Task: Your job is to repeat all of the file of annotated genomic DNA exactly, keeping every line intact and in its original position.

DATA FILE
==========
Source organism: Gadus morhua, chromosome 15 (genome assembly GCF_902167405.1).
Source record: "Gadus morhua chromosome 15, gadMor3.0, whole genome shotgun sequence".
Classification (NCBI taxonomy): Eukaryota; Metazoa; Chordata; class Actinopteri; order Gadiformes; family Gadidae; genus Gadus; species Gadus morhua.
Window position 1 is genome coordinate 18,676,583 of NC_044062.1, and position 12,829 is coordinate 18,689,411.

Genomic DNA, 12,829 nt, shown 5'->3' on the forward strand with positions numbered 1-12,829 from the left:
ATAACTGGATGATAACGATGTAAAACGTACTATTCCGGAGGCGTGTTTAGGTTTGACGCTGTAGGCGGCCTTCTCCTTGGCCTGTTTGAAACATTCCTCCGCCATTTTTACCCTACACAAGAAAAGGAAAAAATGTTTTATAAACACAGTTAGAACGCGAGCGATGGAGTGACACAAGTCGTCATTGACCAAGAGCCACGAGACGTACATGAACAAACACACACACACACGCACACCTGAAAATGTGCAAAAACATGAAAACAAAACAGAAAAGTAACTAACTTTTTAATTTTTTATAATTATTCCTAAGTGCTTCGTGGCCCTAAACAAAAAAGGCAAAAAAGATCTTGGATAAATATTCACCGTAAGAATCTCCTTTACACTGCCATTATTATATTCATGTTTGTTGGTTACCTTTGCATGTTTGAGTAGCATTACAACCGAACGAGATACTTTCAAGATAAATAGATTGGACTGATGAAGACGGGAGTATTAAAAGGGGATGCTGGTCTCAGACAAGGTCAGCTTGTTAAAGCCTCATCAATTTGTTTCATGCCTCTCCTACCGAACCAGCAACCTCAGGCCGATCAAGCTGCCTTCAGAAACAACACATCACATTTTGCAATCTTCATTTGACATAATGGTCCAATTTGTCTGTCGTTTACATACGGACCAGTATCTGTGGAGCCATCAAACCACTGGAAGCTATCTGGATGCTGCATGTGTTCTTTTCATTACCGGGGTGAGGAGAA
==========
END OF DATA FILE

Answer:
Source organism: Gadus morhua, chromosome 15 (genome assembly GCF_902167405.1).
Source record: "Gadus morhua chromosome 15, gadMor3.0, whole genome shotgun sequence".
Classification (NCBI taxonomy): Eukaryota; Metazoa; Chordata; class Actinopteri; order Gadiformes; family Gadidae; genus Gadus; species Gadus morhua.
Window position 1 is genome coordinate 18,676,583 of NC_044062.1, and position 12,829 is coordinate 18,689,411.

Genomic DNA, 12,829 nt, shown 5'->3' on the forward strand with positions numbered 1-12,829 from the left:
ATAACTGGATGATAACGATGTAAAACGTACTATTCCGGAGGCGTGTTTAGGTTTGACGCTGTAGGCGGCCTTCTCCTTGGCCTGTTTGAAACATTCCTCCGCCATTTTTACCCTACACAAGAAAAGGAAAAAATGTTTTATAAACACAGTTAGAACGCGAGCGATGGAGTGACACAAGTCGTCATTGACCAAGAGCCACGAGACGTACATGAACAAACACACACACACACGCACACCTGAAAATGTGCAAAAACATGAAAACAAAACAGAAAAGTAACTAACTTTTTAATTTTTTATAATTATTCCTAAGTGCTTCGTGGCCCTAAACAAAAAAGGCAAAAAAGATCTTGGATAAATATTCACCGTAAGAATCTCCTTTACACTGCCATTATTATATTCATGTTTGTTGGTTACCTTTGCATGTTTGAGTAGCATTACAACCGAACGAGATACTTTCAAGATAAATAGATTGGACTGATGAAGACGGGAGTATTAAAAGGGGATGCTGGTCTCAGACAAGGTCAGCTTGTTAAAGCCTCATCAATTTGTTTCATGCCTCTCCTACCGAACCAGCAACCTCAGGCCGATCAAGCTGCCTTCAGAAACAACACATCACATTTTGCAATCTTCATTTGACATAATGGTCCAATTTGTCTGTCGTTTACATACGGACCAGTATCTGTGGAGCCATCAAACCACTGGAAGCTATCTGGATGCTGCATGTGTTCTTTTCATTACCGGGGTGAGGAGAA